Anonymous said...

Sorry, I did not mean to be completely anonymous, I meant to include my signature - HTM

Father Martin Fox said...


Well, if you're right, you don't need me.

I will be heading off for a long vacation, I'll let you handle the Masses and confessions.

Anonymous said...

Fr. Martin,The one thing I hate about typing is that you can never quite know if comments are meant with or without humor.So, without humor:If I'm wrong, I need you more than ever?  Why can't it just be a simple mismatch of minds?With humor:I'd love to handle the Masses and Confessions. Oh wait, I can't, I'm a lowly woman in the eyes of the Church!!!HTM

Father Martin Fox said...


I think you are being unjust to me.

I never said you or anyone is "less" than the priest. I fail to see how that follows at all from what I said.

By that logic, insofar as we believe that the sacrament of marriage confers a special identity and reality on those married, we would have to say that single people are "less" than married people.

I never said the priest is the only one who embodies Christ, not even close. But yes a priest and deacon and bishop do make Christ present in a unique way.

The bishop and priest do speak Christ's words of forgiveness in a unique way; either that's true, or else there's no need for the sacrament of reconciliation.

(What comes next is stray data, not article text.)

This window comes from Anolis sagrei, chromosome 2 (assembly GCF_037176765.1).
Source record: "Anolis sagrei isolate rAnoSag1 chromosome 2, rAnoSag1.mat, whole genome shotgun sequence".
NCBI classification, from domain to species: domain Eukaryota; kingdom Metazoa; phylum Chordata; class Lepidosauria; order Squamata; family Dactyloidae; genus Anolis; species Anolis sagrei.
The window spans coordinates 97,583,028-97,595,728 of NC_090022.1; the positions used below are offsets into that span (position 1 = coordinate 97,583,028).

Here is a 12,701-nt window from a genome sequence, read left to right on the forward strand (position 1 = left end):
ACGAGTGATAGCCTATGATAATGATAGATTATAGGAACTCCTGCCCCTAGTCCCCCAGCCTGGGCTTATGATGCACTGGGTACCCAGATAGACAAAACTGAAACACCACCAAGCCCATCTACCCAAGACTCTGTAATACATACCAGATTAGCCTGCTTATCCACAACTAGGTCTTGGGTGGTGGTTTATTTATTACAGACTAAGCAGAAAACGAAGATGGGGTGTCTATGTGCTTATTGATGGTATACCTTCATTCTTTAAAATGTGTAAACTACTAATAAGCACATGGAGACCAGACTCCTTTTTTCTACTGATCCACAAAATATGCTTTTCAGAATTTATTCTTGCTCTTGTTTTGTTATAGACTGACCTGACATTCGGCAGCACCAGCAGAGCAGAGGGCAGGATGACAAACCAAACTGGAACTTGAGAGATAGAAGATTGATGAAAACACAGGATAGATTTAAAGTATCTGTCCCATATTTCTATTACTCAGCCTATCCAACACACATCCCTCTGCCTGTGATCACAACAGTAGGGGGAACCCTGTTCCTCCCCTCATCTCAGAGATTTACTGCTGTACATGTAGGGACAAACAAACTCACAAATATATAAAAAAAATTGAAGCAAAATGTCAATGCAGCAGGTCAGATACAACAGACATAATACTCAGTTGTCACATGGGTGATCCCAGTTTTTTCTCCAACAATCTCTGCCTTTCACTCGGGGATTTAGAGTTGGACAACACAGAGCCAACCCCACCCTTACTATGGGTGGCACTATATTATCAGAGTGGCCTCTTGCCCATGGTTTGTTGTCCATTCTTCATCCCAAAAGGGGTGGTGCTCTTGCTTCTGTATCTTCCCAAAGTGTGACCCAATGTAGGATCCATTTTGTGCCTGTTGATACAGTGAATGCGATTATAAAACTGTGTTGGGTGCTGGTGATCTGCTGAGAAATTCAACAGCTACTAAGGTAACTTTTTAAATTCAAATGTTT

The bishop and priest do make the Sacrifice of Christ present in a unique way, or else the Mass isn't the Mass; or, alternately, there's simply no need, and absolutely no rationale, for the ordained ministry, if the Mass could be offered by any of the baptized.

I didn't invent these parts of our Faith; our Lord did. And I don't know why he didn't include women as apostles.

Yes, the priest is always a priest and yes, he is always a living presence of Christ. This is what the Church teaches in saying when a priest is called "in persona Christi capitis" and "alter Christus."

It seems to me that what you object to is pretty much essential to the Church's teaching about holy orders--if you wish, you can see what the Church teaches in the Catechism, sections 1533-1600.

It's all bound up with everything we believe about the sacramental way God acts for our salvation.